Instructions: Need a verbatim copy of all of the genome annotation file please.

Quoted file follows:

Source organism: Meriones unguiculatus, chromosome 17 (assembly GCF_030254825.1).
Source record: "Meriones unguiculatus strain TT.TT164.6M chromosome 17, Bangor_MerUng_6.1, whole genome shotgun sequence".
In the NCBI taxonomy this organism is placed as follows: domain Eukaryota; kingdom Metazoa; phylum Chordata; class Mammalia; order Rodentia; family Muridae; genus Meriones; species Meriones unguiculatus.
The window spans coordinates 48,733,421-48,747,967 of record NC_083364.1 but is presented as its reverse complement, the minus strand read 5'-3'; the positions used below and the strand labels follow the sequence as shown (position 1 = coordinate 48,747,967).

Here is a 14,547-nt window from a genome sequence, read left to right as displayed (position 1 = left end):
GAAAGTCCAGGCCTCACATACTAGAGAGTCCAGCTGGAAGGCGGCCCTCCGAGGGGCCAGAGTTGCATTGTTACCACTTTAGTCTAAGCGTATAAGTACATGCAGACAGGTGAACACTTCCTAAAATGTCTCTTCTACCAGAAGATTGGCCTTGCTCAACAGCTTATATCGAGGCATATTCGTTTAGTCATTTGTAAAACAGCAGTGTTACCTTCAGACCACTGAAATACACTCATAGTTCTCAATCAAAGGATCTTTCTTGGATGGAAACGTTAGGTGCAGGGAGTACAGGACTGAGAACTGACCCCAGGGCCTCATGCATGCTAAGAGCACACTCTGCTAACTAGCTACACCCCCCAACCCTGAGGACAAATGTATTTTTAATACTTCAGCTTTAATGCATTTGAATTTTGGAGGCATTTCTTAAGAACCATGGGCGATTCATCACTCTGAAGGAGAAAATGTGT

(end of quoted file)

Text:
Source organism: Meriones unguiculatus, chromosome 17 (assembly GCF_030254825.1).
Source record: "Meriones unguiculatus strain TT.TT164.6M chromosome 17, Bangor_MerUng_6.1, whole genome shotgun sequence".
In the NCBI taxonomy this organism is placed as follows: domain Eukaryota; kingdom Metazoa; phylum Chordata; class Mammalia; order Rodentia; family Muridae; genus Meriones; species Meriones unguiculatus.
The window spans coordinates 48,733,421-48,747,967 of record NC_083364.1 but is presented as its reverse complement, the minus strand read 5'-3'; the positions used below and the strand labels follow the sequence as shown (position 1 = coordinate 48,747,967).

Here is a 14,547-nt window from a genome sequence, read left to right as displayed (position 1 = left end):
GAAAGTCCAGGCCTCACATACTAGAGAGTCCAGCTGGAAGGCGGCCCTCCGAGGGGCCAGAGTTGCATTGTTACCACTTTAGTCTAAGCGTATAAGTACATGCAGACAGGTGAACACTTCCTAAAATGTCTCTTCTACCAGAAGATTGGCCTTGCTCAACAGCTTATATCGAGGCATATTCGTTTAGTCATTTGTAAAACAGCAGTGTTACCTTCAGACCACTGAAATACACTCATAGTTCTCAATCAAAGGATCTTTCTTGGATGGAAACGTTAGGTGCAGGGAGTACAGGACTGAGAACTGACCCCAGGGCCTCATGCATGCTAAGAGCACACTCTGCTAACTAGCTACACCCCCCAACCCTGAGGACAAATGTATTTTTAATACTTCAGCTTTAATGCATTTGAATTTTGGAGGCATTTCTTAAGAACCATGGGCGATTCATCACTCTGAAGGAGAAAATGTGT